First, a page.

Do you know where your drinking water comes from?
Where do you get your drinking water?
Panelists answered their host's question as follows:
- Private groundwater well in Williamston – Joan Rose, an internationally recognized expert in water microbiology, water quality and public health safety
- Lake Michigan – Lindsey Smith, Michigan Radio’s West Michigan reporter
- Private groundwater well in Kalamazoo – Jim Brode, a groundwater consultant to industry, landowners and municipalities at Fleis and VandenBrink Engineering
- Private groundwater well in Kalamazoo – John Paquin, Water Resources Division manager for the city of Kalamazoo, Department of Public Services
- City groundwater wells in Sparta – Garret Ellison, a reporter for MLive and Grand Rapids Press
But that question is one many don’t know the answer to, Rose said.
“I had given lectures to professionals as well as the layperson – and even professionals, it was like 60% didn’t know where their water came from,” she said. “They’re like, ‘It came from the tap.’”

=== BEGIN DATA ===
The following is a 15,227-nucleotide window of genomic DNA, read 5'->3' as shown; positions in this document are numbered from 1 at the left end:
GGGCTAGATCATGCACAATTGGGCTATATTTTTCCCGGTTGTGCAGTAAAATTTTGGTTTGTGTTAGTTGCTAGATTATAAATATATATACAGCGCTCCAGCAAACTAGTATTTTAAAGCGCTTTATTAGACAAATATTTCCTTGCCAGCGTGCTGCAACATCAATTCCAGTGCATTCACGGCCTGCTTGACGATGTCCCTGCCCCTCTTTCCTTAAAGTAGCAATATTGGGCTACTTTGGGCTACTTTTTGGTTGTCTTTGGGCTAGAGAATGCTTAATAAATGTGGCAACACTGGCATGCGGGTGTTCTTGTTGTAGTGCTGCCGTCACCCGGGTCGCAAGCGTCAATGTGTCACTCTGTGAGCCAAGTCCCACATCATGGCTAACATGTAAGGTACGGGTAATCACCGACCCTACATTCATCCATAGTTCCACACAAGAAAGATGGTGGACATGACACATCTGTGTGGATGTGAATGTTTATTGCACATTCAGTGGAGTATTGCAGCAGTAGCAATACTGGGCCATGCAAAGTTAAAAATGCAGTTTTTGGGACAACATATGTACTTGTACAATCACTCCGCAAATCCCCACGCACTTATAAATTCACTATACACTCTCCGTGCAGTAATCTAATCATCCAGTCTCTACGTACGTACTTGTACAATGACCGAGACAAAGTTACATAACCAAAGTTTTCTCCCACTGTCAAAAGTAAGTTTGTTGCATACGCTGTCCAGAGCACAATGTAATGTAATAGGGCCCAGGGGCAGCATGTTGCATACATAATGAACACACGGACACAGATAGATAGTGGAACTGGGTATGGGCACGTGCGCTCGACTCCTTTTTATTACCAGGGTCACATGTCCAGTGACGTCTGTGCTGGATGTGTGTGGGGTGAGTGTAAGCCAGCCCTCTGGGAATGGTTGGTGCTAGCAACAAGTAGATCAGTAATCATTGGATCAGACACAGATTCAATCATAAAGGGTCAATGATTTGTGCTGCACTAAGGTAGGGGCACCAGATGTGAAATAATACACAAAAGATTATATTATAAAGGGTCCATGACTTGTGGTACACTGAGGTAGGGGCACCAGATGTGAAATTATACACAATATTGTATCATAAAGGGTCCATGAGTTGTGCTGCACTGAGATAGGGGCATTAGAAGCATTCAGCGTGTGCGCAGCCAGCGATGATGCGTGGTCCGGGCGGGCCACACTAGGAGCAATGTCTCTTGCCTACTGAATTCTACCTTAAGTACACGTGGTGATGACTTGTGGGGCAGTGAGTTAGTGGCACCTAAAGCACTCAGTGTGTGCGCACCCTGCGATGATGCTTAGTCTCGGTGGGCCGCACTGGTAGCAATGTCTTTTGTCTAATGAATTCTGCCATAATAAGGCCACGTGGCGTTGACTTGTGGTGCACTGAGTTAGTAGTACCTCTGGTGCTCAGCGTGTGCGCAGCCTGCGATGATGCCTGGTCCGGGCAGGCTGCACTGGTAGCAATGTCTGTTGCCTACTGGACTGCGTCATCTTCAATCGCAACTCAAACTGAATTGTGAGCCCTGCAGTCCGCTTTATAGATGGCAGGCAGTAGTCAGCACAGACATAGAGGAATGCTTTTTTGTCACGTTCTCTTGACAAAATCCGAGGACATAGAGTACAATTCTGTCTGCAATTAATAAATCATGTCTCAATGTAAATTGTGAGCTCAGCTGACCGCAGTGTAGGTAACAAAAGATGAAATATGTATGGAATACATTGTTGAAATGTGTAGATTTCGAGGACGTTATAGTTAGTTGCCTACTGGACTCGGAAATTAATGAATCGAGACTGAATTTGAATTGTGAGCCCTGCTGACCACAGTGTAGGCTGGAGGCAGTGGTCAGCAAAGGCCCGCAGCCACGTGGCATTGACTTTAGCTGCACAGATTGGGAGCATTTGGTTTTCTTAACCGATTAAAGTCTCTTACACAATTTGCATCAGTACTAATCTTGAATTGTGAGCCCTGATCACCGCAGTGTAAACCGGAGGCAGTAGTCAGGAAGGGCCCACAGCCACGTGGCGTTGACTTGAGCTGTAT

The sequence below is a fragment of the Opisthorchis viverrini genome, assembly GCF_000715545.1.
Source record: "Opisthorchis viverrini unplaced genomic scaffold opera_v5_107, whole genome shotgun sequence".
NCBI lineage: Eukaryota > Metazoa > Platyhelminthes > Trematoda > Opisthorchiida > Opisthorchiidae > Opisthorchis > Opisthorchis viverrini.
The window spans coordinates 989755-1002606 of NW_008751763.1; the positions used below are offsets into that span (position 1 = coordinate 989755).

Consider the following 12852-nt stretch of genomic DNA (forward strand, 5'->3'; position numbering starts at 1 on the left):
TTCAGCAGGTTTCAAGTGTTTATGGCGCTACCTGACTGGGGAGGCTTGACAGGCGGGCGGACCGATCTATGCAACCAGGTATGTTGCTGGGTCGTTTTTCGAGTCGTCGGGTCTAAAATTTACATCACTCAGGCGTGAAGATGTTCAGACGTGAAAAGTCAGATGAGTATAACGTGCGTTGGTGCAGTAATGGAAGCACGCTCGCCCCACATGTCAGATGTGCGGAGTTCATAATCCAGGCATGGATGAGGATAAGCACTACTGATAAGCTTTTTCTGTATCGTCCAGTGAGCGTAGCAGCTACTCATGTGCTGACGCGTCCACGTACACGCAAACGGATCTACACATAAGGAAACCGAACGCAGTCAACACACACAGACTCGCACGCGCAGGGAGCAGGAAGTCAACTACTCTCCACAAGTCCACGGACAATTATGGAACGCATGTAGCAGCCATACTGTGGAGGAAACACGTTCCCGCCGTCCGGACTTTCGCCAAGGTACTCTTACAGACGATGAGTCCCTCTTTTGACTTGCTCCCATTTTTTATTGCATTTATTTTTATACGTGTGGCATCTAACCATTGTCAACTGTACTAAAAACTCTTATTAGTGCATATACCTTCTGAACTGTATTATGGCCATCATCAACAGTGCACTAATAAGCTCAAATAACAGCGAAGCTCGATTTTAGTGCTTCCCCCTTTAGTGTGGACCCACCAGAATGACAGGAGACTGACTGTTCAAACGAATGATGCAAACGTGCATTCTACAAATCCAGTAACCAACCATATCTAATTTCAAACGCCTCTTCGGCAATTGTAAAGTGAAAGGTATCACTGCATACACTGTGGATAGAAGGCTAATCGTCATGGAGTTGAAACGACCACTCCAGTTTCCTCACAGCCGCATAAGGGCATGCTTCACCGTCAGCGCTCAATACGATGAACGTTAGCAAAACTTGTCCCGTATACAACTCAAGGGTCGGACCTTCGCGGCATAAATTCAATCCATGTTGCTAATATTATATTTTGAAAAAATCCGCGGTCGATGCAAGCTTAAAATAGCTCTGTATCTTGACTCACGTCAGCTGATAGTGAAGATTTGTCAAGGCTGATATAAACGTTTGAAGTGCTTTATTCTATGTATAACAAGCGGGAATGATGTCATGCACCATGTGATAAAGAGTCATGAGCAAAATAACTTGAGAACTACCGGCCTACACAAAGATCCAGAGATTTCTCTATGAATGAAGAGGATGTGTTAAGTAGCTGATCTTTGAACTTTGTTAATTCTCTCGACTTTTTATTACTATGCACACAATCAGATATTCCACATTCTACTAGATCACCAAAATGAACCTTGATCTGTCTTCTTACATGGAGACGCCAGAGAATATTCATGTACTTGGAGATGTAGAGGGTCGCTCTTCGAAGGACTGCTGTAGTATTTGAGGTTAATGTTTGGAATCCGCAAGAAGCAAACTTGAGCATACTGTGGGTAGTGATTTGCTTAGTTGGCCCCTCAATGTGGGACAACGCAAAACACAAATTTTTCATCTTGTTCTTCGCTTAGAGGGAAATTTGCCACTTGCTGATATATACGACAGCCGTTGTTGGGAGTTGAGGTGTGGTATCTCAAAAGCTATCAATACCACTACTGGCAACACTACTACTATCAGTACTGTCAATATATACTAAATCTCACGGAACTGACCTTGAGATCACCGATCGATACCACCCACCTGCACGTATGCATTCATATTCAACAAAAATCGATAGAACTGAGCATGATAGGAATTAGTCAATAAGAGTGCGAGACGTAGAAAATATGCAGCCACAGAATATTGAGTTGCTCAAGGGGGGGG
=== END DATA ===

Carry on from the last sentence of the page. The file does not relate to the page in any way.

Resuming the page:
Knowing where your water comes from is step one in figuring out how to keep your drinking water safe, Smith said.
Finding that information can be as easy as calling your utility. Most utilities, Rose said, work hard to communicate the water science to everyday citizens.
Smith agreed – she called her utility and got an email back, with some detailed information, within about 45 minutes. (Though, of course, records and responsiveness vary from city to city.)
“You know, finding out a basic question like, “Do I have a lead service line in front of my house?’ They can at least let you know, especially if you have young children, like in my case…” she said. “Just knowing that basic information can be really handy for your peace of mind, before you go out and test.”
That basic information is also useful if you’re trying to figure out which type of water filter is best for your own home.
Before choosing a filter, Paquin said you have to understand what your issue is (if you have one at all).
“If you are concerned with iron, there’s iron filters,” he said. “Hardness – most people have softeners … but if there’s other contaminant issues or concerns, lead for instance, we provide filters to people that we know have lead in the interim, before the lead services is removed.”
Paquin said it’s all about educating yourself however you can.
“And if you don’t know the answers, ask those who do know,” he said. “There’s a lot of help out there.”
For the full audio from Issues & Ale: Protecting Your Drinking Water, listen above. You’ll hear the panel answer audience questions about companies bottling water in Michigan, groundwater plumes and remediation, wastewater overflows and more.